Friday, July 17, 2020

I Wasn’t Planning On This But These Days We Have To Start Thinking About Restarting An International Anti-Fascist United Front-Reflections On Dick Powell’s “Cornered” (1945)-A Film Review

I Wasn’t Planning On This But These Days We Have To Start Thinking About Restarting An International Anti-Fascist United Front-Reflections On Dick Powell’s “Cornered” (1945)-A Film Review

DVD Review

By Frank Jackman

Cornered, starring Dick Powell, Walter Slezak, Morris Carnovsky. Luther Adler, directed by Edward Dymtryk, produced by Adrian Scott, 1945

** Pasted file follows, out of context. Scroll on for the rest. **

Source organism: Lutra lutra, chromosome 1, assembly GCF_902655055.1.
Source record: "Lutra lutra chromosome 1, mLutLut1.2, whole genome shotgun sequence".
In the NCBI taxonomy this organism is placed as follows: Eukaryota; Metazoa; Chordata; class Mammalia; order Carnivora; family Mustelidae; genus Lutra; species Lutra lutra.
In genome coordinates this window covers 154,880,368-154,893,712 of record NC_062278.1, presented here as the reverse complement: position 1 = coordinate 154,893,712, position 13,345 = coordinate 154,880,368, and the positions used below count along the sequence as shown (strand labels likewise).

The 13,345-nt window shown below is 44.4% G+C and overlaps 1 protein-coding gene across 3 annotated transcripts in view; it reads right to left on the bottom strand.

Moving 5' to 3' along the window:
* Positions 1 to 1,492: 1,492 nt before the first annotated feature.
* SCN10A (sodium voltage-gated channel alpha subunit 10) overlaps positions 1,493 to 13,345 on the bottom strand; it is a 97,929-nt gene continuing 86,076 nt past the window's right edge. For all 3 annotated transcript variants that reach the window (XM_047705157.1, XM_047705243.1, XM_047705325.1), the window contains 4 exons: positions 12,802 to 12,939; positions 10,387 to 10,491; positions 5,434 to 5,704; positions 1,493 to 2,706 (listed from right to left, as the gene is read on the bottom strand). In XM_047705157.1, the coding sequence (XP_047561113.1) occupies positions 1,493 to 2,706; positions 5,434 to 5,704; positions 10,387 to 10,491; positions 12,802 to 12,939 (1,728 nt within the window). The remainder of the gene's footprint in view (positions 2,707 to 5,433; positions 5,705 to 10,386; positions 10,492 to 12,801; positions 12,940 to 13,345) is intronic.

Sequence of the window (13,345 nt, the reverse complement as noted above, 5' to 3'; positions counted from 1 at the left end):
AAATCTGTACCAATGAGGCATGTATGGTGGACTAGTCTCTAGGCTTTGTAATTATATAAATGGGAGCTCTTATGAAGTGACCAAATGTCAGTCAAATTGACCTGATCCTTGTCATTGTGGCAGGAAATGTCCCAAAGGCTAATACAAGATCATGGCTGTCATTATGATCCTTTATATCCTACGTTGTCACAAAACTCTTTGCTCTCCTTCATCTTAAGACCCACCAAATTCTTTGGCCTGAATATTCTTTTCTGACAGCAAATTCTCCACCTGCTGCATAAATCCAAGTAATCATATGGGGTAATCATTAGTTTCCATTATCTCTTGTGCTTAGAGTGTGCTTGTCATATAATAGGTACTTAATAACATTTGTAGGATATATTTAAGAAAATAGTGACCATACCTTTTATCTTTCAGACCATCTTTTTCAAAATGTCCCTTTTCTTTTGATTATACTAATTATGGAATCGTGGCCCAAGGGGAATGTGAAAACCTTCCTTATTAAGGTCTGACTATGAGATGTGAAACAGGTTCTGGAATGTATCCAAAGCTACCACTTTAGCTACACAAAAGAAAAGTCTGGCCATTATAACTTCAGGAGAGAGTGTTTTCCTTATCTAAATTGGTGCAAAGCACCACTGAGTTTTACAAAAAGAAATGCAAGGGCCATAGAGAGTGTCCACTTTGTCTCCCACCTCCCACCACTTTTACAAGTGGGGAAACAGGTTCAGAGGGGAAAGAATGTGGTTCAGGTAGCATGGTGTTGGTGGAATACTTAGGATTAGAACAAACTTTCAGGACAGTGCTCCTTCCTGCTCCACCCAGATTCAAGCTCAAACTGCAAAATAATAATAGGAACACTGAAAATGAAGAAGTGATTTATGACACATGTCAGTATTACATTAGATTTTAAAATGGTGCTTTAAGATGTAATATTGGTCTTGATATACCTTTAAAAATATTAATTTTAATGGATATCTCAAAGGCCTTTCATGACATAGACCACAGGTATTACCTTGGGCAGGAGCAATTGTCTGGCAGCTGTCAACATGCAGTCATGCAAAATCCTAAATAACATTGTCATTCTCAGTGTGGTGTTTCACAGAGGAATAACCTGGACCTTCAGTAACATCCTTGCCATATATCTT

I took this film review with all hands. This anti-fascist film Cornered from 1945 which featured performances by two  men, Luther Adler and Morris Carnovsky and two men director Dymtryk (who would later turn stoolie to protect his oh so very precious career) and producer Adrian Scott, who were to be very soon on the notorious and scandalous Hollywood black-list as the post-World War II red scare Cold War night descended on the Western World is just the vehicle I needed to express some things about what is going on in the United States in an age when the fascists here (and internationally) are hearing the siren call of their return to the glory days. I had not thought as I passed my sixth decade that I would be spending time, much time anyway, worrying about the rise of the fascist movement kindled by events emanating from the White House and other high spots in the Western firmament. So be it. The fascists were buried deep down in some hole and as this film, this now cautionary tale film, points out they are keen to arise like phoenix from the ashes. As the main notorious villain and object of an international manhunt, Jarnac, played by red scare Cold War black-listed Luther Adler, said when confronted by the anti-fascists toward the end of the film as long as there are hunger men (and women) ignored by the “winners” in the global economy there will always be people like him ready to follow any half-mad adventurer. Good point, and a good reason to seriously re-start that international anti-fascist united front while there is still time, while the fascists and their allies, acknowledged and not so, are still relatively small in numbers. Remember 1933 was too late and maybe 1923 had been too (the year of the Munich putsch attempt).